Matt Hancock 'had private drink' with David Cameron and Lex Greensill

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Health Secretary Matt Hancock met former PM David Cameron and financier Lex Greensill for a "private drink" in 2019 to discuss a new payment scheme for the NHS, it has been revealed.

It is the latest in a series of Sunday Times disclosures about Mr Cameron's lobbying work since leaving office.

Mr Greensill advised Mr Cameron's government, and the ex-PM went on to be employed by Greensill Capital.

An ally of Mr Hancock said he had "acted in entirely the correct way".

They told the BBC that Mr Hancock had "updated officials on the business that was discussed, as is appropriate".

Greensill Capital's scheme, which allowed staff to be paid early for hours they had already worked, went on to be used by some NHS trusts.

The development is the latest to be published by the Sunday Times detailing Mr Cameron's work for Greensill Capital after he left politics.

Mr Hancock is the fourth minister to have been lobbied by Mr Cameron on behalf of the company, which recently collapsed costing 440 jobs.

Mr Greensill worked as an unpaid adviser to Mr Cameron when he was prime minister.

The financier developed a policy designed to help small businesses get their bills paid faster, as part of a scheme that also benefited his own financial company, Greensill Capital.

Mr Cameron began working for Greensill Capital after leaving office, and tried unsuccessfully to lobby the government to increase the firm's access to government-backed loans during the first phase of the coronavirus pandemic.

Mr Cameron pressed Treasury officials - and sent text messages to Chancellor Rishi Sunak's personal phone - to access emergency funding for Greensill Capital.

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image captionLex Greensill was an unpaid government adviser

The former Tory leader - who was PM between 2010 and 2016 - is reported to have told friends he was set to earn as much as £60m from share options in Greensill Capital, although this has since been disputed.

In the end, Mr Cameron's pleas to the Treasury for Covid emergency loans for Greensill Capital fell on deaf ears.

'Private drink'

The "private drink" between Mr Hancock, Mr Cameron and Mr Greensill took place in October 2019.

In August 2019, Mr Greensill wrote to Mr Hancock to set out a proposal to allow the NHS access to an app Greensill Capital had devised, called Earnd, to pay doctors and nurses either daily or weekly in advance and free-of-charge to workers.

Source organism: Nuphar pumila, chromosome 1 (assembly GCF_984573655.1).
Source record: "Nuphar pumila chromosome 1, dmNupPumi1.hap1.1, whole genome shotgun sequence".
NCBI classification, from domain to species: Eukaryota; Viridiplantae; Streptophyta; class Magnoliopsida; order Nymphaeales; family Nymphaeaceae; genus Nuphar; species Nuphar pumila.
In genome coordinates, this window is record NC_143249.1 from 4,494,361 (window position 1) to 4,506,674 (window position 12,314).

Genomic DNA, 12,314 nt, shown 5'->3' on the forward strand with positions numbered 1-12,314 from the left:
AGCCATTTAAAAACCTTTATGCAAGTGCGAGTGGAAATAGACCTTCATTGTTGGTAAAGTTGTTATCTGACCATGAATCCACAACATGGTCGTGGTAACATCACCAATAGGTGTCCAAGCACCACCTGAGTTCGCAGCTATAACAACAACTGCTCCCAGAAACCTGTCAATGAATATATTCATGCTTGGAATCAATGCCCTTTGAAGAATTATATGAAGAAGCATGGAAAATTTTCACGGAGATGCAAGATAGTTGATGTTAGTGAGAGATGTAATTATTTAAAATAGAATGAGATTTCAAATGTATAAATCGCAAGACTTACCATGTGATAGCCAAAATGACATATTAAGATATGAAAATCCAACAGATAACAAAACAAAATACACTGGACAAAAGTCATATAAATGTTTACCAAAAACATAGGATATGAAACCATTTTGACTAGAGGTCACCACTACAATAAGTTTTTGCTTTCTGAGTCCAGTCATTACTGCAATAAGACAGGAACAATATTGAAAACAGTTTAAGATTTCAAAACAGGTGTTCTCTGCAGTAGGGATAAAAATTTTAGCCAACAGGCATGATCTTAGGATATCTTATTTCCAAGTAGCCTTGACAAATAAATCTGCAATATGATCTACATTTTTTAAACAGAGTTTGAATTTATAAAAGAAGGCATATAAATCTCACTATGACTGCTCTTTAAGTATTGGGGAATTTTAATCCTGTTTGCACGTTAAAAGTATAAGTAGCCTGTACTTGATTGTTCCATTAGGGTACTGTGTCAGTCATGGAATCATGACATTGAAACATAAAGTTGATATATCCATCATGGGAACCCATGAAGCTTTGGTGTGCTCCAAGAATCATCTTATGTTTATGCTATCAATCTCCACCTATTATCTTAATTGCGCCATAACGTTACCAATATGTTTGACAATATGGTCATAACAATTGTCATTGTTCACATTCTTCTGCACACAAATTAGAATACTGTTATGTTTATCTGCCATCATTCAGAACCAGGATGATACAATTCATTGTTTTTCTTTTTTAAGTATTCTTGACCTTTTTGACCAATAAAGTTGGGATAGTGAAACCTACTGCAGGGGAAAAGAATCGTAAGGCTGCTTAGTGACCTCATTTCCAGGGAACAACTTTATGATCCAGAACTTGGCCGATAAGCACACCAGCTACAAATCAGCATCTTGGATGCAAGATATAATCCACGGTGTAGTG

Having received the letter, the health secretary commissioned advice from civil servants to explore the idea.

The advice was that the "principle" of the idea was "good," but sources insisted he wanted other suppliers to be able to offer the same work and it would be up to local NHS managers to decide whether to sign up to it.

Some NHS trusts went on to use Greensill Capital's Earnd app during the pandemic.

Will David Cameron answer mounting questions?

This is the latest illustration of the web of connections between a former prime minister, a businessman and government ministers.

Remember, Lex Greensill worked in Downing Street when David Cameron was PM.

And then their relationship reversed when Mr Cameron left office: he went to work for Mr Greensill.

Individuals, businesses, charities and trade unions seek to influence the government all the time.

But how many people get to have a private drink with the health secretary?

Matt Hancock insists he behaved entirely correctly.

Neither Mr Cameron nor Mr Greensill have spoken publicly since headlines about the two of them started to appear several weeks ago now.

In the last few days, those close to them have begun to talk.

Will Mr Cameron eventually feel compelled to face a camera and address the many questions he now faces?

A source close to Mr Greensill said the scheme was offered free to both the NHS and its employees, while a source close to Mr Cameron said: "David Cameron was an enthusiastic champion of Greensill's pay product, Earnd, and met with various people to discuss its rollout across the NHS."

A Department of Health and Social Care spokesman said: "The wellbeing of NHS staff is the top priority of the department and health secretary.

"Our approach was and is that local NHS employers are best placed to decide how different pay flexibilities fit with their overall pay and reward offer for their staff."

Labour's Bridget Phillipson said "every day brings fresh revelations about the culture of cronyism" in government and called for a "full and thorough investigation into what happened".

There has been no comment from Mr Cameron or from Mr Greensill.

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